Video game developer/publisher Telltale Games leapt into the spotlight with their latest game: The Walking Dead in 2012. Based on the comic series of the same name, it ended up winning numerous awards, catapulting the company into the mainstream, and changing the way episodic, story-driven games would be seen forever. And it also gave me the opportunity to consider what relationships I might want to create and develop in my own life.
The Walking Dead introduced numerous features that made the game so enticing to play, such as forcing players to make split-second decisions with lasting consequences. These innovative gameplay elements were complimented by an incredible story. The Walking Dead has always focused more on human relationships than the zombie outbreak itself. It based its tale around two main characters in the form of convict Lee Everett and an eight-year-old girl named Clementine. With no one left to turn to but each other, the two formed a close bond, and Lee would stop at nothing to ensure the girl’s safety throughout the course of the game.
I’ve been a gamer for the past twenty years, but The Walking Dead had an effect on me unlike anything else that came before it. It sits proudly among my favourite games of all time, containing one of the best storylines I’ve ever had the pleasure of immersing myself in. The Walking Dead’s tale conjured emotions in me that no video game had previously managed to achieve. It also got me thinking about parenthood due to the father-daughter relationship that serves as the backbone of the game.
Until a few years ago, I had never seriously entertained the idea of having children. The responsibility of being a dad was something that didn’t interest me, and I wasn’t even sure I could handle it. Watching people experience parenthood in books, movies and even real-life may have tugged at my heart strings a little, but it never did anything to change my mind. The interactivity of Telltale’s The Walking Dead, including the occasionally heart-breaking decisions I was forced to make, was the catalyst for my change of heart.
For the first time, I was required to ensure the safety of a child, and crucially, I was invested in keeping her out of danger. Telltale Games have stated that they took a great deal of care in making the character of Clementine likeable, and it’s a good job they did, as the story would have fallen flat without that added emotional weight. Playing the game with my partner was an even tougher experience as we regularly fought and argued about each decision, and it opened my eyes to how tough parenthood can be. In the past, video games have often presented children as annoying side-characters that get in the way, but The Walking Dead is one of a few notable exceptions.
The game series also did a great job of showcasing Clementine’s progression over time. The idea of taking my young child to their first football game and watching them grow into an established fan or player is something I’d love to experience. Similarly, teaching them the ways of the world and watching them mould their careers is an exciting prospect. In the game, Clementine starts out as a young child with very little understanding of how to cope with the impending situation. As she is forced to suffer from the horrors around her, she adapts and learns new skills because of Lee’s teachings. He even makes sure she can fire a gun if the circumstances call for it, as well as cutting her hair so she doesn’t get pulled into danger.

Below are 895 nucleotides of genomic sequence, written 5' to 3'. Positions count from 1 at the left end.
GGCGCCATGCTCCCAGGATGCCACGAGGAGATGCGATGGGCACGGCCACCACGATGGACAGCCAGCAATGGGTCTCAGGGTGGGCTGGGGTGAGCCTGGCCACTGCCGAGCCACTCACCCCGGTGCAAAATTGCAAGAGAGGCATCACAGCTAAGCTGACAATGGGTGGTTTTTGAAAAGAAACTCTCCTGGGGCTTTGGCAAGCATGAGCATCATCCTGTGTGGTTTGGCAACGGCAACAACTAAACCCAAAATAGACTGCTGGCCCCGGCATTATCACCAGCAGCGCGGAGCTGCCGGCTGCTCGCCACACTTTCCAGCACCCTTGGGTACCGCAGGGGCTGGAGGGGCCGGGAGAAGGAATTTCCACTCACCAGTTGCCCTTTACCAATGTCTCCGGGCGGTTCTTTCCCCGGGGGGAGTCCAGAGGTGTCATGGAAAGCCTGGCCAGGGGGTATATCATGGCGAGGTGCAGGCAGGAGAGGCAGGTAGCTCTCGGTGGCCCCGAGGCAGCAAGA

Clementine takes these skills on board and adapts to her surroundings over time, and in Season Two of the game, she puts them to good use. Now, Clementine is equipped with the knowledge she needs to survive on her own, and she regularly refers to Lee’s teachings to do this. We watch as she transforms into a mature 11-year-old, and her knowledge and experience engulfs that of many of the adults around her. This excellent story-telling leads to developing a sense of pride for the character, and it’s a great feeling to know that your decisions have shaped her life and turned her into a smart and respectful human being. A few years ago, I hadn’t considered this side of parenthood. I couldn’t dispel the images of crying babies, a constant need for attention and bad behaviour. I finally understand what it’s all about, and how those experiences will shape their actions in years to come based on the way they’re dealt with. I now find it much easier to grasp why parents are so proud when watching their children’s sports games, school plays and graduations.
It’d be naïve of me to say that The Walking Dead completely changed my views on parenthood. I still don’t think I’d be ready to have children at this point in my life. However, the game acted as a virtual reality of sorts, setting me the task of caring for a child over an extended period of time, and I learnt a great deal from the experience. We’ll see what the future holds, but for now, I’m looking forward to (presumably) continuing my journey with Clementine as The Walking Dead heads into its third season later this year.